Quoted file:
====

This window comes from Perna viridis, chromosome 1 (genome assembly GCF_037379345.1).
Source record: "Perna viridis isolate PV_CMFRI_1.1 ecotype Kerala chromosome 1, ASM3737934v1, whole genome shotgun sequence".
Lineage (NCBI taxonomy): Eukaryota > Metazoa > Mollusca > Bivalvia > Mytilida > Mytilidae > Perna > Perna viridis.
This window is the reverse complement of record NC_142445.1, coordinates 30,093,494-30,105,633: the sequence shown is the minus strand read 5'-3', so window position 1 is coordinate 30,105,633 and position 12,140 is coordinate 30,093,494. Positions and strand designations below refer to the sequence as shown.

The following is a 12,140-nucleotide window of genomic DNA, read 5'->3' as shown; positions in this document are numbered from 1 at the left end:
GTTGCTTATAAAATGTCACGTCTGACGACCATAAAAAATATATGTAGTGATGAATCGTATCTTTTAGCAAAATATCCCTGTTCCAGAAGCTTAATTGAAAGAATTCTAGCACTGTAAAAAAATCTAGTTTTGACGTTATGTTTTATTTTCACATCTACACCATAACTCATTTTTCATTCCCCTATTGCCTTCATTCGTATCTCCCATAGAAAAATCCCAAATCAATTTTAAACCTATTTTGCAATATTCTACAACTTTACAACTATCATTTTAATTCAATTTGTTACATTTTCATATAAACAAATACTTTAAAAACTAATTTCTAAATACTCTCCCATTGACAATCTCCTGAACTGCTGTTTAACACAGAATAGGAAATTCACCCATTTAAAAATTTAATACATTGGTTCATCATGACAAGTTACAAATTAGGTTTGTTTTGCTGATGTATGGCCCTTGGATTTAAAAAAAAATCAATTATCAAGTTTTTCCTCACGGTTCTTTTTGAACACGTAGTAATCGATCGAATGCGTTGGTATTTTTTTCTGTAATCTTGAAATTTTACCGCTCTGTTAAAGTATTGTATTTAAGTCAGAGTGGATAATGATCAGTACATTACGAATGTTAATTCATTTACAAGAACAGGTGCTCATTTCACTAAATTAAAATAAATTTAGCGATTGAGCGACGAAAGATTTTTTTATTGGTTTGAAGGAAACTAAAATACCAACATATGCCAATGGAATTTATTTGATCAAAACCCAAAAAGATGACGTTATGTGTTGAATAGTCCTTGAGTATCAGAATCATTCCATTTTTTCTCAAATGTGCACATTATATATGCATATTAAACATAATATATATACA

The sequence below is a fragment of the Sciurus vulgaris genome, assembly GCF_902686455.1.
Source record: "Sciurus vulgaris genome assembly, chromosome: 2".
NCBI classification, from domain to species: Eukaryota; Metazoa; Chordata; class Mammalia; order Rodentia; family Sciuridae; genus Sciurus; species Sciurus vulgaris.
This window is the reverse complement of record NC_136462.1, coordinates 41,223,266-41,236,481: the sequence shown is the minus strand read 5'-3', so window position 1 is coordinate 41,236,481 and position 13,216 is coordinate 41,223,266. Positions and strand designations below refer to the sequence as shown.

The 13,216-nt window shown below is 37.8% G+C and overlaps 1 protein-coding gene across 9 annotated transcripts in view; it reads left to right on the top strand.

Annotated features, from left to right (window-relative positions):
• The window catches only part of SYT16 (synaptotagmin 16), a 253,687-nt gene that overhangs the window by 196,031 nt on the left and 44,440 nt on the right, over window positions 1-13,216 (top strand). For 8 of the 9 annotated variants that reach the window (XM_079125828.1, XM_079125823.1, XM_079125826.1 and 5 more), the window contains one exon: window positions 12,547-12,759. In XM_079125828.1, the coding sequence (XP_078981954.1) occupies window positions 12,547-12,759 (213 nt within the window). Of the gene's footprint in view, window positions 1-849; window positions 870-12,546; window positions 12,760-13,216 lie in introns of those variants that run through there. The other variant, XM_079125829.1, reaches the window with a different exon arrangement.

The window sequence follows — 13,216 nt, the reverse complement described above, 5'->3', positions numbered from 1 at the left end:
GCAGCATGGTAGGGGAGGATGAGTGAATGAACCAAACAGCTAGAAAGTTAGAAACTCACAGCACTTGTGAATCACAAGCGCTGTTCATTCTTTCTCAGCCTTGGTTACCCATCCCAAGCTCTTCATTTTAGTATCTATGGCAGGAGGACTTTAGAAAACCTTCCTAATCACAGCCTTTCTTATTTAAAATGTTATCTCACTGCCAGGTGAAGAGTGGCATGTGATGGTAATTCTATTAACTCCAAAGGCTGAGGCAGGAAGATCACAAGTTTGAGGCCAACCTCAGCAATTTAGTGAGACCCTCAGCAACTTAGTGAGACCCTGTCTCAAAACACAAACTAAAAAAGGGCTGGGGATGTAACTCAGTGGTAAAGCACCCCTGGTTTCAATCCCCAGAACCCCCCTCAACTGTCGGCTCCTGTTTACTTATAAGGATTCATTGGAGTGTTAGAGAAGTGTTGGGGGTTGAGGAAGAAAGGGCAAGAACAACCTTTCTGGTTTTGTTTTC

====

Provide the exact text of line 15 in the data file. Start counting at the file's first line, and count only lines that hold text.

GCAGCATGGTAGGGGAGGATGAGTGAATGAACCAAACAGCTAGAAAGTTAGAAACTCACAGCACTTGTGAATCACAAGCGCTGTTCATTCTTTCTCAGCCTTGGTTACCCATCCCAAGCTCTTCATTTTAGTATCTATGGCAGGAGGACTTTAGAAAACCTTCCTAATCACAGCCTTTCTTATTTAAAATGTTATCTCACTGCCAGGTGAAGAGTGGCATGTGATGGTAATTCTATTAACTCCAAAGGCTGAGGCAGGAAGATCACAAGTTTGAGGCCAACCTCAGCAATTTAGTGAGACCCTCAGCAACTTAGTGAGACCCTGTCTCAAAACACAAACTAAAAAAGGGCTGGGGATGTAACTCAGTGGTAAAGCACCCCTGGTTTCAATCCCCAGAACCCCCCTCAACTGTCGGCTCCTGTTTACTTATAAGGATTCATTGGAGTGTTAGAGAAGTGTTGGGGGTTGAGGAAGAAAGGGCAAGAACAACCTTTCTGGTTTTGTTTTC